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Old 02-11-2007, 08:04 PM   #1
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Question Compulsion v. choice

I'm just pondering a decision I made today about eating. My biggest, most damning weakness has been compulsively eating a pint of premium ice cream (Ben & Jerry's, Hagen Dazs, Dove--you get the idea) every day for at least two years. The last 2 or 3 weeks, I am happy to report, it has become a non-compulsion and I have been able to be satisfied with non-fat, no sugar added frozen yogurt or ice cream.
Today I was having a high anxiety day and even some extra anti-anxiety pills (don't worry--they're prescription and I don't abuse them) didn't really make a dent in the anxiety and even though I didn't feel absolutely compelled to eat the rich ice cream--you know the feeling: like you absolutely, positively have no other choice but to eat it--I actually consciously chose to eat it to calm myself down.
I know I will be able to return to better choices as of now, but I'm just wondering--is it worse to feel compelled to eat the stuff or to not feel compelled and eat it anyway? Of course, the effect on my body is the same no matter which way I've made the choice...so there is the beauty of writing: writing is thinking and I have discovered that I lost site of the real reason I had to make a choice at all: I am trying to live a healthier lifestyle.
Ok, I thought I was writing for an answer, but now that I'm not...have any of you ever been in similar dilemmas? I guess it's sort of where compulsion dies down but old habits don't?
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Old 02-11-2007, 08:57 PM   #2
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I know what you are talking about. You made a decision. You choose to eat the ice cream. You stayed in control. When I'm in a situation like this I always make sure I measure my food. It's almost like a sign that I didn't lose control.

Sure, at the end you ate the same amount of calories. But.. you are making progress. You stopped.. felt the emotion.. (for longer then 30 seconds) You thought about your options. I believe that over time you may come up with another option that you didn't think of tonight. (ie. going for a walk - or calling a friend - you get the idea)

Remember - this is a process.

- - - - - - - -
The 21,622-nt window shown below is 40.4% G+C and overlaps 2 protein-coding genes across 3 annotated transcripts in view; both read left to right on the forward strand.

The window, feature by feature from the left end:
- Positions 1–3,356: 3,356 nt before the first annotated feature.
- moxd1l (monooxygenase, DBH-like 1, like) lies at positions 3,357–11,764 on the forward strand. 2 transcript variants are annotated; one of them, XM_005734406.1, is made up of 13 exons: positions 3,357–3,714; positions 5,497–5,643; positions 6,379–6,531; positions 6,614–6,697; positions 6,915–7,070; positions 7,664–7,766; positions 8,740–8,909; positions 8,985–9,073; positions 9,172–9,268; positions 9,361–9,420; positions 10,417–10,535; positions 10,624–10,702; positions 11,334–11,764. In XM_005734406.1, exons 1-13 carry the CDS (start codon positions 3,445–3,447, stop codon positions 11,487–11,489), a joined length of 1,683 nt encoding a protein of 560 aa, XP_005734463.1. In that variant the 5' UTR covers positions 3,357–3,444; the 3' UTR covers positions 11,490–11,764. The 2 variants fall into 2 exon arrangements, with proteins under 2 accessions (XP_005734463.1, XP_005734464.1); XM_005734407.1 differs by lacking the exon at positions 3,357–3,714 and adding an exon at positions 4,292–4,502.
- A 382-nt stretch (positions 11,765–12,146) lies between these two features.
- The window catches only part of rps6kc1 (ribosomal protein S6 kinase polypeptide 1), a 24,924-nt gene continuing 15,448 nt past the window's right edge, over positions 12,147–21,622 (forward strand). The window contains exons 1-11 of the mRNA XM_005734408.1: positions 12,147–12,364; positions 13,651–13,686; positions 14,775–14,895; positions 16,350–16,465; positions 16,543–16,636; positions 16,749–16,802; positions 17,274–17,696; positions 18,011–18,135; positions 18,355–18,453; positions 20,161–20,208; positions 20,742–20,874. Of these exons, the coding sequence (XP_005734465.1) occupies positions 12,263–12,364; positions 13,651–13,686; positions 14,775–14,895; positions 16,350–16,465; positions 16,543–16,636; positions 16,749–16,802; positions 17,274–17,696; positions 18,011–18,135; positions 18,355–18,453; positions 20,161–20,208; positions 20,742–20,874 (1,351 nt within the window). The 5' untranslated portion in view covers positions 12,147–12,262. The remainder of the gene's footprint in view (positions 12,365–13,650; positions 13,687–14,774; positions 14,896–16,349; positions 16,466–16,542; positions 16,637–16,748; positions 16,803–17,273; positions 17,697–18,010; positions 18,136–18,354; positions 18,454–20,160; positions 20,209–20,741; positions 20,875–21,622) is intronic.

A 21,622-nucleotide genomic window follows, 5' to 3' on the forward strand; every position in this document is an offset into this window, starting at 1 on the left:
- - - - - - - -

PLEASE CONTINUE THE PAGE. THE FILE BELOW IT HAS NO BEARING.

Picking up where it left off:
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Old 02-11-2007, 09:47 PM   #3
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Funny i love junk food......since i have been on this diet....seems like all my cravings are gone....I have never felt like this ever.... I actually thought i had a problem a illness or something as i had a bad WC accident....I have all blood work done and nothing....seems my cravings are gone.....I have to remember to eat....Now only if i could bottle this and sell it........cant explain it

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Old 02-11-2007, 09:47 PM   #4
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Ice cream is one of my trigger foods. I used to eat whatever I wanted everyday and then at the end of the day say, "Oh, well, I deserve it".
Now instead of going over on my calories I make room for a little bit of ice cream at the end of the day. I feel much more in control, rather than craving it.
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Old 02-11-2007, 10:26 PM   #5
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I think it would have been worse to feel like you had no control and just ate the ice cream. You were in control and did chose to have it, not obsessively craving it until you gave in, but wanting it. I think that's what "normal" people do -- they eat what you want when you crave it -- in normal portions, for non-emotional reasons. Not as a meal replacement, but as a treat/snack/etc. You controlled your craving and did not let your craving control you. I think it is better to have some of what you desire than to "eat your way around it", trying to get past it -- I can eat 2,000 calories of "good food" trying to avoid a craving, when I could have eaten a serving of something for 200 calories that I really wanted and be done with it.

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Old 02-11-2007, 10:41 PM   #6
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Do you still have pints of the premium ice cream in your freezer? If you are determined to make the switch, and haven't already, I would get rid of them. I've noticed that sometimes when I am in a state of anxiety about something, I tend to gravitate towards overeating high calorie things that are quickly available...it really does feel like a compulsion. I've solved this problem by not keeping those sorts of things around my house.